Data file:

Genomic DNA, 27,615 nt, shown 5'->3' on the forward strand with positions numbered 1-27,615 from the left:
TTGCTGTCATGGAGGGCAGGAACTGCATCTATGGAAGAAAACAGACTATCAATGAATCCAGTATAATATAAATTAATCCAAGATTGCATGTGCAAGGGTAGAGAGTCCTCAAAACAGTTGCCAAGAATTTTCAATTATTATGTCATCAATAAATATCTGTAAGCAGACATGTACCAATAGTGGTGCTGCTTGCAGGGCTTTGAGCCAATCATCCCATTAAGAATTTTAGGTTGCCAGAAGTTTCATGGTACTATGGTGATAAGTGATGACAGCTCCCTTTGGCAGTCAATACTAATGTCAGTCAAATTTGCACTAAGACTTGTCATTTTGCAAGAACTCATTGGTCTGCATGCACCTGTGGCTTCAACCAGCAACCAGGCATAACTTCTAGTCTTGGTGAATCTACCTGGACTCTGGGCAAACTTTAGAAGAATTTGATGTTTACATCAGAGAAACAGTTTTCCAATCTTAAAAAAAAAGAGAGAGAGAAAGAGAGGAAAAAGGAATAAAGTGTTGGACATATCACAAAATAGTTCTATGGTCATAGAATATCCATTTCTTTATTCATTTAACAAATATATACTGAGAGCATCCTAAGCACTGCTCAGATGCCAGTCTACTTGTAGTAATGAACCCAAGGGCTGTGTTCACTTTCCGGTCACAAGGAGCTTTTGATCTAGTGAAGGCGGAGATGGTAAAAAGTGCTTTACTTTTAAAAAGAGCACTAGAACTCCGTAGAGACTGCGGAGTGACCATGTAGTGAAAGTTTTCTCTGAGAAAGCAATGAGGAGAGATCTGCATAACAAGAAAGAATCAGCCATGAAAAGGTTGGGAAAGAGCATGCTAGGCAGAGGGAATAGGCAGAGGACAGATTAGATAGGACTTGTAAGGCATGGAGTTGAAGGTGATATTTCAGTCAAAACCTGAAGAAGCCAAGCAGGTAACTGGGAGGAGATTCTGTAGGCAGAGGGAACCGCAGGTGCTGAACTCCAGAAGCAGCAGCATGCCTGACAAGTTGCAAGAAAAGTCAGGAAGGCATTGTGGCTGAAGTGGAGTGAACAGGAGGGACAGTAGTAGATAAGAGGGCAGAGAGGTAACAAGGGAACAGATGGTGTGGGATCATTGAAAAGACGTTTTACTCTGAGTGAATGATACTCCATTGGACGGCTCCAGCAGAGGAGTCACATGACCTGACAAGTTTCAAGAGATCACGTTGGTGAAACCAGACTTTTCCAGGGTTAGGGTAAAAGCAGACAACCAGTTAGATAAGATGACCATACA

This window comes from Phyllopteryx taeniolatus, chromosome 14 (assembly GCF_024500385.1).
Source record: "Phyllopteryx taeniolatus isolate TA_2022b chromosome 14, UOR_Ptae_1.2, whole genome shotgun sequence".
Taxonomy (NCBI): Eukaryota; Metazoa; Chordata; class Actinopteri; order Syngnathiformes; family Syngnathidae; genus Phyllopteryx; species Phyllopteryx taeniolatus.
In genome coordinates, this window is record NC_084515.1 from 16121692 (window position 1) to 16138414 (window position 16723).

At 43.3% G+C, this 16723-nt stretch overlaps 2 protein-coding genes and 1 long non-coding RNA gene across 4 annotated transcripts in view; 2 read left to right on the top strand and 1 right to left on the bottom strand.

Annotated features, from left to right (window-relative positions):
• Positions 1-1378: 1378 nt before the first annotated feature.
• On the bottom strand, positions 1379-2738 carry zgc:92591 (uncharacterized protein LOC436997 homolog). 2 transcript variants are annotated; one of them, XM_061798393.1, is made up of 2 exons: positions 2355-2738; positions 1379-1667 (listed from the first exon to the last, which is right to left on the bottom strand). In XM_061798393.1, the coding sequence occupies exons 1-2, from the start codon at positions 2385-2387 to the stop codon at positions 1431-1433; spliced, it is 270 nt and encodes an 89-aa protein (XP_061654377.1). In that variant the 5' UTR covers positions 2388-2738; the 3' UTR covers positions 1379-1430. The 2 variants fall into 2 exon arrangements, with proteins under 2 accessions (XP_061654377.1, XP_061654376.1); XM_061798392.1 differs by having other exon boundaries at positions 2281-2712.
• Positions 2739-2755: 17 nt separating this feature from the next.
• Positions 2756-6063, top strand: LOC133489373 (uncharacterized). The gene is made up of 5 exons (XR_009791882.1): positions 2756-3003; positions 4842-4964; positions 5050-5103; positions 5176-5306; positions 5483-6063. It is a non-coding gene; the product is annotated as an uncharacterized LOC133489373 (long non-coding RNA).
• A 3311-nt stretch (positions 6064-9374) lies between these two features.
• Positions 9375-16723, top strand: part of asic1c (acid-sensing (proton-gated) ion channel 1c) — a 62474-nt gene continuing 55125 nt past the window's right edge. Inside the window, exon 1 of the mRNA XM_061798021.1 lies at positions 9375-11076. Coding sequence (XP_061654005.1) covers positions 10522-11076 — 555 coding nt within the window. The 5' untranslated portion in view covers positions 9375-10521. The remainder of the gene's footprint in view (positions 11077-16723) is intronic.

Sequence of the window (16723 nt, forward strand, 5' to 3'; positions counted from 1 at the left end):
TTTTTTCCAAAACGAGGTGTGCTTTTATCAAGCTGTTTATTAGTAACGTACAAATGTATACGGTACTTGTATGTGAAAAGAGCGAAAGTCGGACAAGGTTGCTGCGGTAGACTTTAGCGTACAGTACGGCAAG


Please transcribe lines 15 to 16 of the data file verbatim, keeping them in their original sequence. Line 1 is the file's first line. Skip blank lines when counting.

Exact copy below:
Sequence of the window (16723 nt, forward strand, 5' to 3'; positions counted from 1 at the left end):
TTTTTTCCAAAACGAGGTGTGCTTTTATCAAGCTGTTTATTAGTAACGTACAAATGTATACGGTACTTGTATGTGAAAAGAGCGAAAGTCGGACAAGGTTGCTGCGGTAGACTTTAGCGTACAGTACGGCAAG